There have been some important steps toward increased data and transparency in the US Treasury market. Earlier this year, FINRA began releasing daily aggregate data on Treasury market transactions, and last year, the US Department of the Treasury announced plans to release TRACE transaction data for on-the-run nominal coupons. However, even with this progress, gaps in transparency remain, said Michelle Neal, head of the Markets Group at the New York Federal Reserve, in a recent speech.
In March, the Treasury Markets Practices Group (TMPG), which is sponsored by the New York Fed, put out a white paper on data availability and transparency in the US Treasury market that identified several gaps, particularly in the dealer-to-client cash market and the repo market. Looking at the gap in the cash market specifically, there appears to be opportunity for improvement in providing transparency around transaction-level data.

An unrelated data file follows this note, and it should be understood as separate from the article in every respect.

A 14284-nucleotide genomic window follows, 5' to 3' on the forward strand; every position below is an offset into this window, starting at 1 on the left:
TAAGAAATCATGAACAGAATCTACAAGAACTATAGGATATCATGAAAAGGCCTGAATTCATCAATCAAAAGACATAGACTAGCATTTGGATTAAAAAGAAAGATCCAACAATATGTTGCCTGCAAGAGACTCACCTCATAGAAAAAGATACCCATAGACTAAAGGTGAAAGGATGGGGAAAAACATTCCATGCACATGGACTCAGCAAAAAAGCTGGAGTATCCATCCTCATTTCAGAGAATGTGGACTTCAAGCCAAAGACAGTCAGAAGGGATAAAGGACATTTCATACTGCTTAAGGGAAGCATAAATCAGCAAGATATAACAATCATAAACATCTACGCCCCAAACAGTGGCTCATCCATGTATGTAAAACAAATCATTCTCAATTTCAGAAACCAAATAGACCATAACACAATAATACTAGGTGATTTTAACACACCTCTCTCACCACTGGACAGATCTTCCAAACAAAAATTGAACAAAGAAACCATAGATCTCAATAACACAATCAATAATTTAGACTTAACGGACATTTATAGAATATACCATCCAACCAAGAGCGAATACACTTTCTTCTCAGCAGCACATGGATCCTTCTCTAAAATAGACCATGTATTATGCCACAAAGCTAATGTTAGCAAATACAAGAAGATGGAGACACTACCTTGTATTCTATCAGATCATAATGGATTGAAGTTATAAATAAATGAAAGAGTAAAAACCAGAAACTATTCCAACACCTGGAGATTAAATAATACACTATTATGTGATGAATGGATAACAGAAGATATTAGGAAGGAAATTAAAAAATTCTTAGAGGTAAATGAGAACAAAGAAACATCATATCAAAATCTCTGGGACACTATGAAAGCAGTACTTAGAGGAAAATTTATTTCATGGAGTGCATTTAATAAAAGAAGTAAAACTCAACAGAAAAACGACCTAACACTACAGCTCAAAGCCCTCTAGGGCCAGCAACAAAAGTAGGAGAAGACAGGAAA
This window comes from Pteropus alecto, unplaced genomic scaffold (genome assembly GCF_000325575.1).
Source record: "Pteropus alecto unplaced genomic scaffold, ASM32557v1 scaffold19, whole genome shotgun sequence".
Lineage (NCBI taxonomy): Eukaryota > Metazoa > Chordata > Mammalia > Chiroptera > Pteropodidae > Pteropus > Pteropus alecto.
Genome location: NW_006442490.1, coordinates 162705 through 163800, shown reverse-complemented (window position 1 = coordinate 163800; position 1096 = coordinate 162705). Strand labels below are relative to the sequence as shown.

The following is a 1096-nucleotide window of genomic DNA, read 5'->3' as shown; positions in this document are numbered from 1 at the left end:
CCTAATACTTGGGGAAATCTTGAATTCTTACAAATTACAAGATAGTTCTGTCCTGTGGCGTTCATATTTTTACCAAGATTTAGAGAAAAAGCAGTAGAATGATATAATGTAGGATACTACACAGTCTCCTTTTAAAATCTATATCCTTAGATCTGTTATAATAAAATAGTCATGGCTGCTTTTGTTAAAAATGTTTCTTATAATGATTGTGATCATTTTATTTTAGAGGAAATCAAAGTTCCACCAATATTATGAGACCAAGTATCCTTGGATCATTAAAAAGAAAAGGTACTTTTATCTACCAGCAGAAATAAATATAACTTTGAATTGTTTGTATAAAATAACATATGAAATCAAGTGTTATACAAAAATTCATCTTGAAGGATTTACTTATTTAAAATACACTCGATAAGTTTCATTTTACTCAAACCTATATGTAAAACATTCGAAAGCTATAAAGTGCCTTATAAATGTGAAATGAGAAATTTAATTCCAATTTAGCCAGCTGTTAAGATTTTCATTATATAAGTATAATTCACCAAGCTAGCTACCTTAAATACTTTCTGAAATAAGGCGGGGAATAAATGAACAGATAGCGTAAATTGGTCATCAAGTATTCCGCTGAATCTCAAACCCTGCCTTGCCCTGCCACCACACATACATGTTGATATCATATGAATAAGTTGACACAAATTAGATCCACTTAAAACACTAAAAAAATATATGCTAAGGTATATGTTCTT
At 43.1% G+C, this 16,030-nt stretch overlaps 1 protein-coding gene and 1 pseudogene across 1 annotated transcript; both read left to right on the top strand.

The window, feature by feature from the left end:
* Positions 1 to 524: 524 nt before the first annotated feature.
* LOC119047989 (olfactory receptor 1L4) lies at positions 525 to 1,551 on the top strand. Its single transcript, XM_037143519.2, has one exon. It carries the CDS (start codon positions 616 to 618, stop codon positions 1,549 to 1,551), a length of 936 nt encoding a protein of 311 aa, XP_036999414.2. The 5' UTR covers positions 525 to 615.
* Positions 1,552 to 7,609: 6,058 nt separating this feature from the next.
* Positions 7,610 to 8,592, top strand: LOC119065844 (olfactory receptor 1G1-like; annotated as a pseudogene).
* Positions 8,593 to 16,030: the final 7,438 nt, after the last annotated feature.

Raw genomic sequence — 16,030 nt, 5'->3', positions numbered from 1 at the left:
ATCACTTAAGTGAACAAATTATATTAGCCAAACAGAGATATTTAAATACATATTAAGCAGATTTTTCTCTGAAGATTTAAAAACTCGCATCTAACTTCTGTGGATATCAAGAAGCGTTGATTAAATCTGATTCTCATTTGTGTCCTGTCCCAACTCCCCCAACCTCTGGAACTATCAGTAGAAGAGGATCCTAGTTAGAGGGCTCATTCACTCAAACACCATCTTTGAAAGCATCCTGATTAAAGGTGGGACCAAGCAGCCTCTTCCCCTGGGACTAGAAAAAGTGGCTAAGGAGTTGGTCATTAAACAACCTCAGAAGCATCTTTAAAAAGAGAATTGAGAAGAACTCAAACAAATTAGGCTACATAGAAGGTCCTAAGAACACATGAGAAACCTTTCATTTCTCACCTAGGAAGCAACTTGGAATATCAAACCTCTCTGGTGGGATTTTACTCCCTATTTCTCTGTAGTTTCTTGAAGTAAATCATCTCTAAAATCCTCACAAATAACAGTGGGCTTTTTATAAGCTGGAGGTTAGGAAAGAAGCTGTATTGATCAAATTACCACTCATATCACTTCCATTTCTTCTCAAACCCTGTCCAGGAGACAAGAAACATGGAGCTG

“I am looking forward to the increased transparency in on-the-run transaction data that I mentioned earlier. Looking further ahead, we should consider whether to take additional steps toward increased transaction transparency across the Treasury universe, especially for the less liquid segments of the Treasury market, such as the off-the-run market, where transparency is currently limited. The off-the-run market was the center of much of the dash-for-cash selling of Treasuries that occurred in March 2020, yet there is little data on off-the-run trading available to the public, making it challenging for academics and others to study such stress events in detail,” she said.